The Air Titan tide will shift sometime soon when NASCAR is left with no explanation other than greed - how big could Air Titan's piece of that $5 billion pie really be? - when a race can't start on-time or finish properly.
Until then, we'll just watch and grimace as the sport prepares itself for another preventable headache.
HOT: There's no doubting that Jimmie Johnson and the No. 48 are far and away the strongest team in the garage at this point. But there's no doubting, either, that Matt Kenseth may have the best strategy to overcome the speed differential.
NOT: Kurt Busch's early crash of Brad Keselowski was mindless and ultimately preventable. Busch, as with every driver in the field, is equipped with a brake pedal. When his car unexpectedly hopped over the Kentucky Speedway apron and lost some control, he could've easily backed off and slowed down in an effort to miss Keselowski. Instead, he didn't and caused a crash that some very dangerous implications.
HOT: I'm not positive Jamie McMurray's second-place run is something we'll now have to expect in the Sprint Cup Series - that team's luck this season has been too poor - but I'll bet his first top-5 finish since 2011 felt almost like a win.
NOT: Clean air sure was good for Kenseth in that final stretch, wasn't it?
HOT: Joey Logano now has six straight finishes of 11th or better.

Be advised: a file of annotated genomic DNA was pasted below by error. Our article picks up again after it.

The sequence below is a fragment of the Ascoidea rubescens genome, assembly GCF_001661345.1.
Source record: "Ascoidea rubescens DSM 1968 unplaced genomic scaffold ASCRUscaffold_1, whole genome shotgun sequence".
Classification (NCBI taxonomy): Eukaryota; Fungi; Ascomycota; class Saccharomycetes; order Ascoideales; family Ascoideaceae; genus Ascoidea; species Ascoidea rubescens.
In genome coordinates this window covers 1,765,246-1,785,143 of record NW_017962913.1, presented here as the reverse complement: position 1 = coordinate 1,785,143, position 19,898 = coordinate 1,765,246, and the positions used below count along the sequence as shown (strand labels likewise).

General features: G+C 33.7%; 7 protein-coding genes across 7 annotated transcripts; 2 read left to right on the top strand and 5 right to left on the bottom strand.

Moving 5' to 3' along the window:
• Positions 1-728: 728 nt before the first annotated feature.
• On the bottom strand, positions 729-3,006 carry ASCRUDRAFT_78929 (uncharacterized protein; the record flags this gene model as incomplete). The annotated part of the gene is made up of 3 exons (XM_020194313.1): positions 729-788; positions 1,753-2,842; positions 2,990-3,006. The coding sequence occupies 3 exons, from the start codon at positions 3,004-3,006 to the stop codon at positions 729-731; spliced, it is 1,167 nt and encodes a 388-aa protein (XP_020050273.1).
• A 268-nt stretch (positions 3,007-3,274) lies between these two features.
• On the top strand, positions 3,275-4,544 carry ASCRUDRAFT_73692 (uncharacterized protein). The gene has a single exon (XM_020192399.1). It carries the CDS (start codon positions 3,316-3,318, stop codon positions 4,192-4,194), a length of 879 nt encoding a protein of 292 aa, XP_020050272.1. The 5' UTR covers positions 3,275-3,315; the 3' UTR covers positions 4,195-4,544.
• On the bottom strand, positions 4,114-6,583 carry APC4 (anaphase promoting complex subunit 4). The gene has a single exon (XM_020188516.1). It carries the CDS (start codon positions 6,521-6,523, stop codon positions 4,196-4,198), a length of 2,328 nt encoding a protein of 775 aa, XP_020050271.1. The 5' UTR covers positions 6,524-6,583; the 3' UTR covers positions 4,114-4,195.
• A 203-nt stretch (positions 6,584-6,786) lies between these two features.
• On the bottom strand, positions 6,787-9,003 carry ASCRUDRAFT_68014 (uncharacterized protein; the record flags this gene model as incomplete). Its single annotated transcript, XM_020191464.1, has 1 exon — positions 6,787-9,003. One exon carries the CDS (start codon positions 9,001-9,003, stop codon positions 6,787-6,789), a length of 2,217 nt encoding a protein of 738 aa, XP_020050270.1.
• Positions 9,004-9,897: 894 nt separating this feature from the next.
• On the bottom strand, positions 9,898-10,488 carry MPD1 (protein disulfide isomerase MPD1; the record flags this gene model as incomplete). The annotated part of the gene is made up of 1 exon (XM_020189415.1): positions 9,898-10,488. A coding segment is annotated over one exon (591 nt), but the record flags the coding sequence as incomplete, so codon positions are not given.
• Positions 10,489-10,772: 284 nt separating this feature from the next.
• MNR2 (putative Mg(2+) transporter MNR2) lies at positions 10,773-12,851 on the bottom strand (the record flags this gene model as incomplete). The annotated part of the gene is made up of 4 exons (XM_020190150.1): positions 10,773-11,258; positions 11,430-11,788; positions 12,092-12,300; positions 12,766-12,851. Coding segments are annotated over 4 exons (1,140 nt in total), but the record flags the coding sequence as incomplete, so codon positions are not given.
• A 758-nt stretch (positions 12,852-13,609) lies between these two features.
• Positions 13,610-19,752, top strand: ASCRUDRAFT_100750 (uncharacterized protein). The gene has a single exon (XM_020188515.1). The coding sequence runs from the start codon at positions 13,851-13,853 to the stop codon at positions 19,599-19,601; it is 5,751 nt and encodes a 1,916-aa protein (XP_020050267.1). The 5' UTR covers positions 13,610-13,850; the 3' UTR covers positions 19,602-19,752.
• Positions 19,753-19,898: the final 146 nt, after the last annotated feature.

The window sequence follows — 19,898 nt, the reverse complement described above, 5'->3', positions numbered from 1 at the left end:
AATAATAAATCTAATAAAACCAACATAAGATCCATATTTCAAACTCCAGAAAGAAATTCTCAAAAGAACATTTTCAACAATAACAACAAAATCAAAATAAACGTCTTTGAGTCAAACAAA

NEUTRAL: I'm not sure if it's time to worry about Brad Keselowski making the Chase this season, but Sunday's unfortunate wreck didn't make me feel better about those chances.
NOT: Johnson's claims about Matt Kenseth intentionally botching the restart were rooted in anger for his late-race spin and not in fact. Kenseth did nothing wrong the restart in which Johnson spun.
HOT: Jeff Gordon fought back again after being hosed by a pair of ill-timed cautions and looked to be a top-5 car before the final restart went somewhat awry. Not yet qualified for the Chase, Gordon will be an interesting watch down the stretch.
HOT: Kentucky's day racing was substantially better than the night racing. If it's too hot to race there during the day time in late June, why not move the event to mid-May? It might just help attendance at the not-so-far away Brickyard 400 in a few weeks.
The Stenica Showdown Cup!
We're keeping track each week of how NASCAR's most important (only?) competitive couple performs against one another. The highest-finishing Sprint Cup result between Danica Patrick and Ricky Stenhouse Jr. each week earns a point. Each driver can earn a bonus for doing just about anything else, racing related or not. We should probably start thinking about an appropriate trophy.
It wasn't a bad weekend at Kentucky for Danica, except for that whole she's-not-a-driver thing that Kyle Petty decided to lob at her. Ultimately, she handled it well and defended herself nicely. Did Petty have some merit to what he was saying? Maybe a bit. Does he have room to talk? No way. Should Ricky Stenhouse Jr. have challenged Petty to a duel? Definitely. (Such a defense would have ended our silly game outright as Stenhouse would've scored infinity points.)
1st - Ricky Stenhouse Jr., 16 points (17th at Kentucky)
2nd - Danica Patrick., 12 points (23rd at Kentucky)
Next up: Daytona! (Again!) Join us Saturday night at 7:30 p.m/ET on the Yahoo! Sports NASCAR Live Chat!